surgery to remove the dead tissue, fluid therapy and pure
Note for Biology students: Oxygen
therapy is used in human medicine to treat
In Singapore, the Hyperbaric Medicine Branch of the Republic
of Singapore Navy's Naval Medicine and Hyperbaric Centre
used to be the only place to get such treatment. Its
primary role is to treat navy divers who suffer from
decompression illness. It treats many recreational divers
and other conditions which benefit from oxygen therapy such
as carbon monoxide poisoning, gas gangrene in wounds
infected by anaerobic bacteria, diabetic ulcers, compromised
skin grafts, radiation tissue damage for cancer patients and
burns. In 2001, the Tan Tock Seng Hospital will start
a hyperbaric medicine centre.
Hyperbaric oxygen acts as a drug as some types of bacteria
such as those eating flesh, will die if exposed to oxygen.
The patient is given 100% oxygen at 2 to 3 times the normal
atmospheric pressure (sea level pressure) while kept in an
enclosed oxygen pressure. Oxygen is at a low level in
flesh eating tissues and is needed by the cells to sustain
life. The oxygen is more easily absorbed by the cells
deprived of oxygen when the patient is put under high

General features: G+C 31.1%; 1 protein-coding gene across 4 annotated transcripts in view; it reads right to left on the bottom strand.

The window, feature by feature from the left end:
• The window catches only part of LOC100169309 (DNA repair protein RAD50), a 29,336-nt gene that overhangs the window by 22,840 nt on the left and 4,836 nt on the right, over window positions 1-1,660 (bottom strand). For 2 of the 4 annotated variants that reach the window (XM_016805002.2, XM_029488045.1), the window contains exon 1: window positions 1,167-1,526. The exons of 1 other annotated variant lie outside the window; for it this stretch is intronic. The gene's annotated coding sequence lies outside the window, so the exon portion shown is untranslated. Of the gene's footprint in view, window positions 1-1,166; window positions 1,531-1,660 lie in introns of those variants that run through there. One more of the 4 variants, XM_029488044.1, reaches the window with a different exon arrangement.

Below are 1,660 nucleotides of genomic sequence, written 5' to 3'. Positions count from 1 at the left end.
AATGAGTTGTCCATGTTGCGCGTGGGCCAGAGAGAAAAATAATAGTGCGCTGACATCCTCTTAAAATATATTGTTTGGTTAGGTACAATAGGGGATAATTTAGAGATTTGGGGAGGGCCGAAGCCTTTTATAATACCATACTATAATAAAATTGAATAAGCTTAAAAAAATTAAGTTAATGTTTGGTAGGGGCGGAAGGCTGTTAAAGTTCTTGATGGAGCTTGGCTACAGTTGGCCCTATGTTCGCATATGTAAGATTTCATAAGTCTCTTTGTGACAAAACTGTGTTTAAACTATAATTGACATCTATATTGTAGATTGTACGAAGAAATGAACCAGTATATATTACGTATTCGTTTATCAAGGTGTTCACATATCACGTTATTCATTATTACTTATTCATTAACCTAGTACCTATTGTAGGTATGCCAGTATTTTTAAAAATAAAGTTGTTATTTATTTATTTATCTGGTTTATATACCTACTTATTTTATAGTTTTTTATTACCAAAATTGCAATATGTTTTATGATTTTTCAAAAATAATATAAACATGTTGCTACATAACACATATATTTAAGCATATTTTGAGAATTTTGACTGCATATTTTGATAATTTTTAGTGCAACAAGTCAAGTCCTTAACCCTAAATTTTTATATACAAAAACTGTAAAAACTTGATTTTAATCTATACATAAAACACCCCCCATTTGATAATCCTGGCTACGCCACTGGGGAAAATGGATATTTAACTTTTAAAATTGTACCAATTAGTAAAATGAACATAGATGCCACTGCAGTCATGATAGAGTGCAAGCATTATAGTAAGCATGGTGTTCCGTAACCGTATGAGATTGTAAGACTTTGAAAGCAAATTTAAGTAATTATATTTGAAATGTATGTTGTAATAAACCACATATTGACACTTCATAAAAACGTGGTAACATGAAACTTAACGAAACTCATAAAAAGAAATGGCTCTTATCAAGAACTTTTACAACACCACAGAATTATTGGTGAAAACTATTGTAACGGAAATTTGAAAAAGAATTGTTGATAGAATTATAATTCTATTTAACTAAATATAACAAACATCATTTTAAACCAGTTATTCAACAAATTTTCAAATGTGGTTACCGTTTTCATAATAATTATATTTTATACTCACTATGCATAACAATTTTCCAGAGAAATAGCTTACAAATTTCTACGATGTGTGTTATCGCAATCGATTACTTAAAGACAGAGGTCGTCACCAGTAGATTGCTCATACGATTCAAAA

Cells die in 2 different ways.
Programmed cell death. The cell is gradually
disassembled from within, then engulfed and digested by the
white blood cells. An example is an aging cell.
2. Necrosis. A
frenzied form of killing the cell, releasing cell's total
contents including toxic chemicals and enzymes and damaging
surrounding cells, causing inflammation manifested by
redness and swelling of the tissue cells. An example
is bacterial infection of the cell.
the rabbit die on the operating table?
"What is your advice?" Mr
His wife's rabbit had a huge black elbow and there
was another smaller one under the skin. I had given
the rabbit an anti-inflammatory injection ten days ago and
the growth had dried up. The skin around the growth
looked the healthy pink colour and was not weepy. The
rabbit had stopped licking it but it was a matter of time
when the rabbit had to lick it to relieve itself of the
persistent pain and redness.
"Much depends on how deep your pocket is," I replied. "This